A pitched battle for the future of Pasadena-based Green Dot Corporation – colored by a public relations debacle last week – could mark the end of the leadership of its founder and CEO Steve Streit at the company’s annual shareholder’s meeting today.
Green Dot is a $652-million dollar a year prepaid debit-card company which was recently chosen to provide Walmart customers with reloadable moneycards. Its popularity jumped when it hired comedian Steve Harvey as its spokesman in a series of clever TV spots.
Quoting none less than John Adams (“Facts are stubborn things”), dissident shareholders led by Activist Harvest Capital Strategies have mounted a director-election proxy campaign to remove Streit and install a new Board of Directors.
Harvest owns approximately 9.3% of the outstanding common stock of the Company,
“Shareholders have suffered through repeated disappointments due to glaring deficiencies in the CEO suite,” a May 19 Open Letter to Green Dot shareholders from Harvest declared.
Then last week and just days before the actual proxy voting today, Green Dot suffered a major embarrassment when reports swept across the media that Green Dot’s prepaid cards sold to Walmart customers weren’t working and users could not access their money.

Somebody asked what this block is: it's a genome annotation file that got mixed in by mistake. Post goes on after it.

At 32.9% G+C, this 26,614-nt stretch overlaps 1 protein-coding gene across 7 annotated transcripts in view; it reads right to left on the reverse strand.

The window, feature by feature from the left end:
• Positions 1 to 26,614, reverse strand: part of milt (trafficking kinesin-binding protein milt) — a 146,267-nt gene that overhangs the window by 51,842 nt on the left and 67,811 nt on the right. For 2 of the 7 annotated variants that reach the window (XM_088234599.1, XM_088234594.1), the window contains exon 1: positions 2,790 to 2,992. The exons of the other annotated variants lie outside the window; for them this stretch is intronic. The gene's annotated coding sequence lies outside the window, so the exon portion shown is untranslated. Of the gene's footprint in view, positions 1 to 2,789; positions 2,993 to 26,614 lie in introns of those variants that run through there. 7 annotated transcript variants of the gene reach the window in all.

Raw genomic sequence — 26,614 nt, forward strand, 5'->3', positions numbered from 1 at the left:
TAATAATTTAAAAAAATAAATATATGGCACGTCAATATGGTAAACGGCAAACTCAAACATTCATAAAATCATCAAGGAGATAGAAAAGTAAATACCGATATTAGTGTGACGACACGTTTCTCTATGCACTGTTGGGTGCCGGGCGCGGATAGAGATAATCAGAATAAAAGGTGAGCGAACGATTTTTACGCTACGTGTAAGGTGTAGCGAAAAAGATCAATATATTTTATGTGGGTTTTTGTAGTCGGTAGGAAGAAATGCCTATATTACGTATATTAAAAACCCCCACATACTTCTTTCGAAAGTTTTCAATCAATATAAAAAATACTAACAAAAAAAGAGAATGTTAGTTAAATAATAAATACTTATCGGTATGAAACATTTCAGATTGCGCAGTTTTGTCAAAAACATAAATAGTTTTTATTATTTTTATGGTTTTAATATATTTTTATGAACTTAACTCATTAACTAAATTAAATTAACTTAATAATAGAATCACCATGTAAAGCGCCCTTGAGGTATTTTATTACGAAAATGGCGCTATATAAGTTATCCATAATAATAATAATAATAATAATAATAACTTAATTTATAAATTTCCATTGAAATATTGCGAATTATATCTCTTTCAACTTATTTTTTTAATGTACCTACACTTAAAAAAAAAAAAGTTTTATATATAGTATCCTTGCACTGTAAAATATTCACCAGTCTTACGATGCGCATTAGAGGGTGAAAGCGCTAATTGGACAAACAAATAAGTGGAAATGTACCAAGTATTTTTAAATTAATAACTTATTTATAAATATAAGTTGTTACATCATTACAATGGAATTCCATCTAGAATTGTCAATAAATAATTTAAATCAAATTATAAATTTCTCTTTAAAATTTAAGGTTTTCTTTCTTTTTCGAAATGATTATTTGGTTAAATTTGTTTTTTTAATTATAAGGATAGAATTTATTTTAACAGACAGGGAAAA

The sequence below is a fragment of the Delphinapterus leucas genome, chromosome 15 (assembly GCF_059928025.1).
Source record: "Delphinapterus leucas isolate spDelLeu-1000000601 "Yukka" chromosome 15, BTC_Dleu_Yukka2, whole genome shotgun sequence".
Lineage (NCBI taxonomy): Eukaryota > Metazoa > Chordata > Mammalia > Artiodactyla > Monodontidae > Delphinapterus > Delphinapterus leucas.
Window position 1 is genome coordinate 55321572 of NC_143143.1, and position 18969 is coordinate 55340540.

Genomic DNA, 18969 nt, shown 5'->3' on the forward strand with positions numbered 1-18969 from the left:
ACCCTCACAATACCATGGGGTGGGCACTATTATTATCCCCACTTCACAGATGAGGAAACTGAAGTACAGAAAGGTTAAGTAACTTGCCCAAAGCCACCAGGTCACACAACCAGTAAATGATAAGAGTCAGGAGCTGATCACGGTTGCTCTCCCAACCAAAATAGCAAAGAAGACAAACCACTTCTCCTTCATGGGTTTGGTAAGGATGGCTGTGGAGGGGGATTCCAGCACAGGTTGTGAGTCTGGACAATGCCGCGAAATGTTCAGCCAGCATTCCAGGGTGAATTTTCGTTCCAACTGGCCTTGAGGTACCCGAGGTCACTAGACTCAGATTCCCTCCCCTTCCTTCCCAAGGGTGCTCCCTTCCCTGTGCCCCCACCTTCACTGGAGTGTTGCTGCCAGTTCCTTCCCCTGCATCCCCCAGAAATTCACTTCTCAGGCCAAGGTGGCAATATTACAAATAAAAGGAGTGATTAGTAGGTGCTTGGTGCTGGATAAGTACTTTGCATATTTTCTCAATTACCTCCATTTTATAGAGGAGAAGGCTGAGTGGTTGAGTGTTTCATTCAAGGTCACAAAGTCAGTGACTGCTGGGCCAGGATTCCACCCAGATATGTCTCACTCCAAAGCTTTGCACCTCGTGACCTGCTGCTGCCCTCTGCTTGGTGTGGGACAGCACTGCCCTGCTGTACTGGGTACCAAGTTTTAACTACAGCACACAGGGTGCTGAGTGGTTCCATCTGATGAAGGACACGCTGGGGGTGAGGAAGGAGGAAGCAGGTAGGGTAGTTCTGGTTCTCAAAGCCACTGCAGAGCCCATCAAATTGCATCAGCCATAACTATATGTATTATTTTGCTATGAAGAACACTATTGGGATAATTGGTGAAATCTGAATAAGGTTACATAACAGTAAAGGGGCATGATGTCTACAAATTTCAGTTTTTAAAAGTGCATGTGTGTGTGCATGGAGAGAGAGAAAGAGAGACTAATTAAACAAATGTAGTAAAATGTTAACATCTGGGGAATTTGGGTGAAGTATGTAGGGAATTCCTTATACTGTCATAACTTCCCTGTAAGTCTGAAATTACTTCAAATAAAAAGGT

Wednesday Green Dot acknowledged the problem, saying that its new transaction processing partner, MasterCard Payment Transaction Services, was experiencing slowdowns in some systems.
Still, the thought of thousands of card users who trusted Green Dot finding themselves cut off from their own money seemed a publicity debacle at just the wrong time, to some observers.,
“Harvest can no longer sit idly by while the Board and CEO Steve Streit continue to destroy shareholder value quarter after quarter. As shareholder value burns, Mr. Streit and his Board continue to fiddle,” Harvest has said as it pressed its attack.
Control of the company represents a powerful investment. A study by Master Card and Boston Consulting Group indicates that domestic prepaid card load value will reach $421 billion by 2017.
Harvest Capital has offered its own slate of officers at the company’s annual meeting and board election, scheduled for May 23 — Philip B. Livingston, former CEO of Ambassadors Group; Saturnino Fanlo, who has served on the boards of Capmark Financial Group and KKR Financial Holdings; and George W. Gresham.
Harvest fired the first salvo against the company in January of this year when, in a letter and 93-slide presentation to Green Dot, it called for Streit’s removal.
“In our view,” the letter said, “Mr. Streit must be immediately replaced due to his (i) persistently poor performance, (ii) misleading and inconsistent investor communications and (iii) inability to deliver on promises to shareholders. Under Mr. Streit’s leadership, Green Dot has failed to achieve its financial forecasts in three of the last four years, while its stakeholders have suffered double-digit percentage declines in four of the last five years. Accountability is paramount, and we believe shareholder value will remain depressed until Mr. Streit is replaced.”